- Proposed budget cuts and workforce reductions to HHS could have a potential negative impact on successfully implementing the 21st Century Cures Act, according to several senators. Specifically, HIT security, interoperability, and even advancing biomedical research could all be put into jeopardy.
Eleven senators wrote a letter to President Donald Trump earlier this week, voicing their concerns over his proposed 18 percent cut in HHS funding.
“Republicans and Democrats came together to make key investments in biomedical research, mental health care, health information technology, and innovation, and members on both sides of the aisle have rejected your proposed cuts to these and other priorities at HHS,” the letter stated, which was led by Senator Patty Murray. “We urge you to listen to both sides of the aisle and drop any attempts to implement the damaging proposed cuts at HHS laid out in your budget.”
Using health IT to help patients and providers is one of the top potential benefits through the 21st Century Cures Act, the senators maintained. Under the legislation, ONC is required to reinforce certified HIT interoperability and establish an EHR reporting program.
This can provide hospitals and physicians with more data about interoperability, usability, and HIT security, the lawmakers explained.
“The Office of the National Coordinator and the Office of the Inspector General require adequate funding to accomplish the important objective established in the 21st Century Cures Act, in addition to the critical work they already to do promote the use of interoperable HIT in improving health care quality and efficiency,” the letter stressed.
Expanding access to mental healthcare is another key component of the 21st Century Cures Act, as it hopes to establish and upgrade programs to expand quality care of mental illness and substance abuse disorders. The senators noted how the Substance Abuse and Mental Health Services Administration (SAMHSA) will be required under the legislation to provide patients with resources to get in touch with specialized providers, as well as strengthen the mental health and substance use disorder workforce.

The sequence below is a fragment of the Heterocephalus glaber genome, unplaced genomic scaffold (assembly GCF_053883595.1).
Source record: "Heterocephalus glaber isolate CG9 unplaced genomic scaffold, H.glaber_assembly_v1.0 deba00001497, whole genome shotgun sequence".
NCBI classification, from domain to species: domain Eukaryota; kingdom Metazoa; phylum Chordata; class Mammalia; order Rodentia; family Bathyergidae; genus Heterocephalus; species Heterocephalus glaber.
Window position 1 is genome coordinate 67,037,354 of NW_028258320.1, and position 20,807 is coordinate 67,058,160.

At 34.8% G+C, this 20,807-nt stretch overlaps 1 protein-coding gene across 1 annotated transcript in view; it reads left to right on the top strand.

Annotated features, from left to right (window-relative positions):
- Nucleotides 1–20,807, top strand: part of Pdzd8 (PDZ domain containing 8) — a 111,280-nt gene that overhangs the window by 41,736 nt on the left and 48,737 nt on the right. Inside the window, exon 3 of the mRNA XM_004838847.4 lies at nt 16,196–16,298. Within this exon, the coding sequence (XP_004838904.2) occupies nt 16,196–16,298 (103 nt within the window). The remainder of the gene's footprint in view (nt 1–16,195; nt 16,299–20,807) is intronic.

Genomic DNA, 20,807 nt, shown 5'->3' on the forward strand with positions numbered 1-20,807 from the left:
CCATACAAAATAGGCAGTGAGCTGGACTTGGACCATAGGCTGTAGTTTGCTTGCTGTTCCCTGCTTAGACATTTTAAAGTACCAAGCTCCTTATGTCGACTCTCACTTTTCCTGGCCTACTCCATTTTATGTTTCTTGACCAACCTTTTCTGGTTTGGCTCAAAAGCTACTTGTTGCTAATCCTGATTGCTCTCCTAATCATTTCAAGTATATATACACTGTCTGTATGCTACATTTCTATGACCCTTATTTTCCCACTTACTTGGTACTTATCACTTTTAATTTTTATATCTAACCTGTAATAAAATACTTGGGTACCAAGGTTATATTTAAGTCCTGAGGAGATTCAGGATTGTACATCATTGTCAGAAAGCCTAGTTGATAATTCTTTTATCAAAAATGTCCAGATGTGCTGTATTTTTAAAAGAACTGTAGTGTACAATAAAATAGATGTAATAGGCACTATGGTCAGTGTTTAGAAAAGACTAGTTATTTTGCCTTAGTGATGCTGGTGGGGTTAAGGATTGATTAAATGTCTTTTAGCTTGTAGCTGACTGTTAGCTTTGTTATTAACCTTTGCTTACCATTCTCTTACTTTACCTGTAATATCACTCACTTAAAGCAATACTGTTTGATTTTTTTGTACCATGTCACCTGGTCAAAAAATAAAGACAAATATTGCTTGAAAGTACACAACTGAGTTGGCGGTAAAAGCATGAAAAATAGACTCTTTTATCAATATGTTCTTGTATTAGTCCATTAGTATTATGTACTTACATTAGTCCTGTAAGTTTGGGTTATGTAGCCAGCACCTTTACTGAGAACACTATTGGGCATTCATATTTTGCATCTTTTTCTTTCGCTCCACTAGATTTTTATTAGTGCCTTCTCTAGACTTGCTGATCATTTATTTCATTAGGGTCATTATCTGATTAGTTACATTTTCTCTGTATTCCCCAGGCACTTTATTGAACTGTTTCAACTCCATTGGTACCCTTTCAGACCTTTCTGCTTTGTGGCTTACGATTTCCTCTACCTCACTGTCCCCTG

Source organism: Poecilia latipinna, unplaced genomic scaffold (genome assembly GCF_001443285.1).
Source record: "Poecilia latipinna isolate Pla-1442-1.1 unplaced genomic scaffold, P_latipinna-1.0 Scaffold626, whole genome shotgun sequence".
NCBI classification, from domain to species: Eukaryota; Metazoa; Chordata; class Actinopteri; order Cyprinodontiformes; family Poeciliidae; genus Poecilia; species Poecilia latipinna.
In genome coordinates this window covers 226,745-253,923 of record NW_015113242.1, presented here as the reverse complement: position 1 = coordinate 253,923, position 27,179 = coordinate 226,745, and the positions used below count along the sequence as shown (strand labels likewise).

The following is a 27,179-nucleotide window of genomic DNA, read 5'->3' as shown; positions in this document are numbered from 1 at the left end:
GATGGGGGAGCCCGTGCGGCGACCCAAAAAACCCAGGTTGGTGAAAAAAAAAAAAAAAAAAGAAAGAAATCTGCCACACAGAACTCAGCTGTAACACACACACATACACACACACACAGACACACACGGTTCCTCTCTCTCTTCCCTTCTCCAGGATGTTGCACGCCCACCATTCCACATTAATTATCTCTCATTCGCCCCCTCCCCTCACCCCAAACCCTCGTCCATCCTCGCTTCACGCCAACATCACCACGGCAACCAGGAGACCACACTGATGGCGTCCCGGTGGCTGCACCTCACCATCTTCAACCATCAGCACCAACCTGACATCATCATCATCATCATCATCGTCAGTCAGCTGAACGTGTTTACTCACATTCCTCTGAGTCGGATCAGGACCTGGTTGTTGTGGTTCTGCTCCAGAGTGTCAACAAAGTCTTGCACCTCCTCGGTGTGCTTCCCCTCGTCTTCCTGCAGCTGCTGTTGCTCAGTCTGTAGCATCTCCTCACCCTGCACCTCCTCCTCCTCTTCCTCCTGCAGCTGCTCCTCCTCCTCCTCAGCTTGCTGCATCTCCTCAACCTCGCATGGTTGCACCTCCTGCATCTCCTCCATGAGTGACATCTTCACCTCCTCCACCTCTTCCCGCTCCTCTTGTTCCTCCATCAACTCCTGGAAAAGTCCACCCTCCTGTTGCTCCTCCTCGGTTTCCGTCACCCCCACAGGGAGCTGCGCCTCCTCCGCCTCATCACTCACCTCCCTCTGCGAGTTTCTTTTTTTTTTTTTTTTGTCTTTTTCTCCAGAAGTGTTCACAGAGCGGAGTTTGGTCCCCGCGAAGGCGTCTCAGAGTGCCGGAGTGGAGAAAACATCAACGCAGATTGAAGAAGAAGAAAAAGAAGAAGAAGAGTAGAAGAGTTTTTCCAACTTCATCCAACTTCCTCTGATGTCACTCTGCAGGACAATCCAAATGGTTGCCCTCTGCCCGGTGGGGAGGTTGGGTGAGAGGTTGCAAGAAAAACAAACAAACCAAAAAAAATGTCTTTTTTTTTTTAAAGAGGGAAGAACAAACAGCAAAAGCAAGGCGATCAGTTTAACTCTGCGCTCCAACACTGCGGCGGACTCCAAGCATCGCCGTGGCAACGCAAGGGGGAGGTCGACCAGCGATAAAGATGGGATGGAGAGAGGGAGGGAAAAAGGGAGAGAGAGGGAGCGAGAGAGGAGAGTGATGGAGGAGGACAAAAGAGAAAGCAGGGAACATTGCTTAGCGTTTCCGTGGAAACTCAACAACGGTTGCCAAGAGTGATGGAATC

SAMHSA also has key ties to health data privacy. The Confidentiality of Alcohol and Drug Abuse Patient Records regulations were updated earlier this year, specifically addressing patient privacy concerns for individuals seeking treatment for a substance abuse disorder.
New regulations are meant “to ensure that a patient receiving treatment for a substance use disorder in a part 2 program is not made more vulnerable by reason of the availability of their patient record than an individual with a substance use disorder who does not seek treatment.”
SAMHSA explained at the time of finalization that part 2 now has more “stringent federal protections” than health data privacy laws, including HIPAA.
Overall, the senators insisted that proposed budget cuts would do more harm than good.
“Republicans and Democrats have come together to invest in advancing innovative medical research for patients and families who are waiting and hoping for new cure and treatments,” the lawmakers concluded. “Your proposed budget and workforce cuts would take us in the opposite direction and leave those patients and families waiting even longer than they already have.”
Along similar lines, AHIMA wrote a letter last month to the chairman and ranking member of the Appropriations Subcommittee on Labor, health and Human Services, Education and related agencies over its concerns on insufficient ONC funding.
The 21st Century Cures Act “overwhelmingly passed Congress,” AHIMA explained, and contained several critical AHIMA priorities. This included an HIT standards/HIT advisory committee, a trusted exchange framework, and improving patient access to their electronic health information.
Patient have a right to access their own health data under HIPAA regulations, AHIMA stated. However, many healthcare organizations still have difficulty providing complete records via patient portals.
“In turn, this has a significant impact on patient safety, patient engagement, and population health,” AHIMA wrote. “ONC has served (and we hope will continue to serve) as an important federal partner in not only assisting both patients and providers in understanding a patient’s right of access under HIPAA but also in disseminating best practices for fulfilling patient access requests for their health information.”
A trusted exchange framework is also a “critical organizational initiative” that healthcare organizations need to find success in the ever-evolving healthcare environment, the letter added. A potential lack in ONC funding could hinder the push toward nationwide interoperability.
“Failure to adequately fund ONC will undermine a major tenet of the Cures Act itself—‘the delivery of new drugs and devices to the right patient at the right time by ensuring electronic health record systems are interoperable for seamless patient care and . . . [to] fully realize the benefits of a learning health care system,’” AHIMA concluded.